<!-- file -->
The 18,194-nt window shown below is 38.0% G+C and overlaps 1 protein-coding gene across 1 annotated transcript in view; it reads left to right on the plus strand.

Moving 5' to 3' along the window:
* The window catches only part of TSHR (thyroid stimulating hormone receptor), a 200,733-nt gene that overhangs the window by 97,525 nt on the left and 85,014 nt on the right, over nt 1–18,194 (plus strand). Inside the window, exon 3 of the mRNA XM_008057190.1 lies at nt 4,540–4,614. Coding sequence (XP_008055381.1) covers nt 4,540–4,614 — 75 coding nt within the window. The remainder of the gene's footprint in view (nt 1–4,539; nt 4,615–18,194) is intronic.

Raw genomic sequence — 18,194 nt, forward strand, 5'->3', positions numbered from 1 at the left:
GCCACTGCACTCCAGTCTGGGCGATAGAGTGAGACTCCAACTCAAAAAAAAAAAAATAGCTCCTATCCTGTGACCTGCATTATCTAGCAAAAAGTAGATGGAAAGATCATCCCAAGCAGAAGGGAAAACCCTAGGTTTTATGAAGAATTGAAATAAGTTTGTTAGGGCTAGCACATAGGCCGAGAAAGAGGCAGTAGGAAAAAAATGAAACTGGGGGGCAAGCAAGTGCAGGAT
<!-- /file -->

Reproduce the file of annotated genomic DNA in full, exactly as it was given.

The 18,194-nt window shown below is 38.0% G+C and overlaps 1 protein-coding gene across 1 annotated transcript in view; it reads left to right on the plus strand.

Moving 5' to 3' along the window:
* The window catches only part of TSHR (thyroid stimulating hormone receptor), a 200,733-nt gene that overhangs the window by 97,525 nt on the left and 85,014 nt on the right, over nt 1–18,194 (plus strand). Inside the window, exon 3 of the mRNA XM_008057190.1 lies at nt 4,540–4,614. Coding sequence (XP_008055381.1) covers nt 4,540–4,614 — 75 coding nt within the window. The remainder of the gene's footprint in view (nt 1–4,539; nt 4,615–18,194) is intronic.

Raw genomic sequence — 18,194 nt, forward strand, 5'->3', positions numbered from 1 at the left:
GCCACTGCACTCCAGTCTGGGCGATAGAGTGAGACTCCAACTCAAAAAAAAAAAAATAGCTCCTATCCTGTGACCTGCATTATCTAGCAAAAAGTAGATGGAAAGATCATCCCAAGCAGAAGGGAAAACCCTAGGTTTTATGAAGAATTGAAATAAGTTTGTTAGGGCTAGCACATAGGCCGAGAAAGAGGCAGTAGGAAAAAAATGAAACTGGGGGGCAAGCAAGTGCAGGAT